On behalf of the Clatskanie Boosters Club, CMHS athletic director Ryan Tompkins asked the board’s approval to seek funds to construct a 45×60 building on the south side of CMHS, between the locker rooms and the baseball diamond.

With volunteer labor and expected donations of materials, Tompkins estimates the initial cost of the building will be $20,000.

Career technical students may be involved in the framing of the building.

Additional users may include Clatskanie Head Start students and gymnastics, dance and self-defense classes.

Fundraising for the building is being undertaken by the Boosters Club, in cooperation with the Clatskanie Foundation. Construction grants are being sought, and the board was not asked to contribute CSD funds.

Once completed, facility maintenance and scheduling will be the district’s responsibility.

School-Based Health Center

Sherrie Ford of The Public Health Foundation of Columbia County (TPHFCC) announced that initial investigations are underway to place a school-based health center on the CMHS campus focused on providing health care to local youth and children, whether enrolled as a CSD student or not.

Ford cited the high incidence of suicidal ideology, emotional and mental conditions and body weight issues among Columbia County students. She said the school-based centers reduce the barriers that prevent youth from seeking health care.

While the center would bill insurance companies covering students and could assist families to enroll in government health care programs, students would not be turned away because of inability to pay for services. If established, the center will be operated on state funds with initial grants of $53,000 per year.

Representatives from Coastal Family Health Center in Astoria are participating in the initial planning of the facility and may operate it. Coastal Family is planning on reopening the clinic on Bel Air Drive and is planning on reopening the clinic in June.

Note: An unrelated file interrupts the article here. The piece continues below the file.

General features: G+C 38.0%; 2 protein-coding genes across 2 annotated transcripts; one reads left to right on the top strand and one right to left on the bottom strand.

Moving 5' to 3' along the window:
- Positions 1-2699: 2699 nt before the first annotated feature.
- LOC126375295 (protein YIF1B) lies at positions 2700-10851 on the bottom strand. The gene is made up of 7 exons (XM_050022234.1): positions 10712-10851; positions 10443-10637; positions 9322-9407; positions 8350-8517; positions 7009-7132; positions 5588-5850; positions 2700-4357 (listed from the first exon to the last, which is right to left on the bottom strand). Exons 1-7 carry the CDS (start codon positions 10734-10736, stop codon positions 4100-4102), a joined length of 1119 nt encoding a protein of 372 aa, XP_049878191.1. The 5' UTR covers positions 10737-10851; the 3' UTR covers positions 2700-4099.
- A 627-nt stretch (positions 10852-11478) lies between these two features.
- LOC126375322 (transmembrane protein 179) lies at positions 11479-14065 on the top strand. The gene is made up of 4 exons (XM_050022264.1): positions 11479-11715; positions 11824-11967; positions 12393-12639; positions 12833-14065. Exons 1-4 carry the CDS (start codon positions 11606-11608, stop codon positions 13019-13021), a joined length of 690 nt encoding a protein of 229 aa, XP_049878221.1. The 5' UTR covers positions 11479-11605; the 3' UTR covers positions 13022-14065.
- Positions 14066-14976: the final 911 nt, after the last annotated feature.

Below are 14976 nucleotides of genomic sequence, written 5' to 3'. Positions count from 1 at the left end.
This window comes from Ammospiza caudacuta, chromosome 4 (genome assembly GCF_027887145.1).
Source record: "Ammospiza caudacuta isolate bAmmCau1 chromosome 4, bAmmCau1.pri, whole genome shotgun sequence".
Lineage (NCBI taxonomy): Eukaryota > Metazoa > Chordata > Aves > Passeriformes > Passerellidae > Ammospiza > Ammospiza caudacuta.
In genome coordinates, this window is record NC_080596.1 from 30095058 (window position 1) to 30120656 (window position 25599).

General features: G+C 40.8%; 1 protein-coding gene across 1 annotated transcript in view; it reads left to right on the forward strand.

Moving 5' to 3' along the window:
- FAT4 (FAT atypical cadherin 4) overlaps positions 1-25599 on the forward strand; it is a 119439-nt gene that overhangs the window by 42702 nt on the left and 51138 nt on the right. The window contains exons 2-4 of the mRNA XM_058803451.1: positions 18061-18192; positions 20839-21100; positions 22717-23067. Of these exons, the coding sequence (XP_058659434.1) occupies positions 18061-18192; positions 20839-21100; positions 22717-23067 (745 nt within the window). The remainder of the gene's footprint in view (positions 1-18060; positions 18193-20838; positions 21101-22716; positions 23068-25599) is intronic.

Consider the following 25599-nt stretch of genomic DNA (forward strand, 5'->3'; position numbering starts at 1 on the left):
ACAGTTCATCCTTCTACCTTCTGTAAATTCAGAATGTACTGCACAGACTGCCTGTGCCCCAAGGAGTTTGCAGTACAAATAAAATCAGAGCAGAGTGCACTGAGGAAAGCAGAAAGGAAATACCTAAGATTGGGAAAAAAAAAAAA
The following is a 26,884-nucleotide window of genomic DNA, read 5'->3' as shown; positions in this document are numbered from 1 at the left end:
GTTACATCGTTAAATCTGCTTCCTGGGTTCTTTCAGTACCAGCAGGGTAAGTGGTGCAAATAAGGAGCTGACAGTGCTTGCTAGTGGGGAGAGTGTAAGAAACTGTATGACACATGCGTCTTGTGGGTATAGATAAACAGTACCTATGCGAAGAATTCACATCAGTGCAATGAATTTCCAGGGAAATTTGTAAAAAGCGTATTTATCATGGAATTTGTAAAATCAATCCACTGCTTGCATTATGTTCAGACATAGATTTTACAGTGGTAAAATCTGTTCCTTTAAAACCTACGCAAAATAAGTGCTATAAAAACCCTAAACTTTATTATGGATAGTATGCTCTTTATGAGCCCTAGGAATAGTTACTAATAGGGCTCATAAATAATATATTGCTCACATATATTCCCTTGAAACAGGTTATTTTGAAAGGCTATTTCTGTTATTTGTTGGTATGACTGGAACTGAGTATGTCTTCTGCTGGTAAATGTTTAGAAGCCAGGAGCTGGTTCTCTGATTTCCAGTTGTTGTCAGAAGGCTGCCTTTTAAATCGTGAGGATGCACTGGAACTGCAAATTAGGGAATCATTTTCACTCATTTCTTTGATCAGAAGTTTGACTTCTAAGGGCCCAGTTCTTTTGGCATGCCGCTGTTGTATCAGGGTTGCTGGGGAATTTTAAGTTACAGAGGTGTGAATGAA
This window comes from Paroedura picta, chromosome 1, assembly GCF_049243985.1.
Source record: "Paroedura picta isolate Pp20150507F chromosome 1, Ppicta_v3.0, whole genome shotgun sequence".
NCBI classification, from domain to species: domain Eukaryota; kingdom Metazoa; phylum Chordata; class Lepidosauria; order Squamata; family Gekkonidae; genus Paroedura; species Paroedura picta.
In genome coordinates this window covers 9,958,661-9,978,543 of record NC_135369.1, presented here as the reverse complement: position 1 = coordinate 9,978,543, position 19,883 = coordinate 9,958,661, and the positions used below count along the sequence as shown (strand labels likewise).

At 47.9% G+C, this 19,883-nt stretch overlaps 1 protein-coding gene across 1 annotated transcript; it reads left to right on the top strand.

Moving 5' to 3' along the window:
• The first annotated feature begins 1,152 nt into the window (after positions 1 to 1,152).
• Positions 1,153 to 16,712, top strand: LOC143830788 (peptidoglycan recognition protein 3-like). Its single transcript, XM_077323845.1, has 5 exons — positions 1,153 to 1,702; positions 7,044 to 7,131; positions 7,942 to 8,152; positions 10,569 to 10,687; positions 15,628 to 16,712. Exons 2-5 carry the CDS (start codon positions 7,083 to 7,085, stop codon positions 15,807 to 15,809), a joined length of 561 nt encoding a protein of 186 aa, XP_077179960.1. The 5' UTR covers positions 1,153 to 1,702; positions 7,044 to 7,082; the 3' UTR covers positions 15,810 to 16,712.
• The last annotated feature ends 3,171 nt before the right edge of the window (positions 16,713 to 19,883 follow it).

Other community members have also been involved in the early planning process.

Columbia Community Mental Health may also provide services through the center.

Currently, the health center is proposed to be located on the southwest corner of CMHS between the gyms and football field.

TPHFCC currently operates health centers at Rainier, St. Helens and Vernonia schools, with the Rainier facility open to Clatskanie area students.

More information on services provided by school based health centers may be found at

Longtime Clatskanie area resident Kirk Fraser answered questions about his application to fill one of two vacant board positions. No board action was taken to fill the positions.

Student Body Update

CMHS Associated Student Body (ASB) treasurer Ryan Froke reported on various events at the school.

He emphasized the impact of the recent Challenge Day, teaching respect of others. A Change Club has been started to continue the work of the event.

Froke also mentioned the upcoming fundraising run and other events for Doernbecher Children’s Hospital as part of Doernbecher week April 7-12. The Doernbecher Dash will be held on Saturday, April 12, with a carnival and a dance later that day.

Inter-District Transfers

The board approved a proposal allowing 20 students per year to transfer to other districts and 20 to transfer into CSD. Dr. Hartley said that inter-district transfers were one of six ways for students to attend school outside their home district. He also noted that the Oregon Legislature was moving towards open enrollment, giving families more choice in where their children attend school.

The approved transfers must be instituted within the first three weeks of a semester and will be in effect until the student reaches either sixth or 12th grade.

CMHS Principal Amy McNeil reported on progress towards scheduling courses for the 2014-15 school year, stating that most students had forecast their class preferences.

Classes will be scheduled based on student needs, choices and available staff and resources.

Dr. Hartley announced that a surplus property sale will be held Friday, April 4, starting at 9 a.m.

Superintendent Contract Extended 

Following an executive session, the board unanimously voted to extend Dr. Hartley’s three-year contract by one year, through June 2017.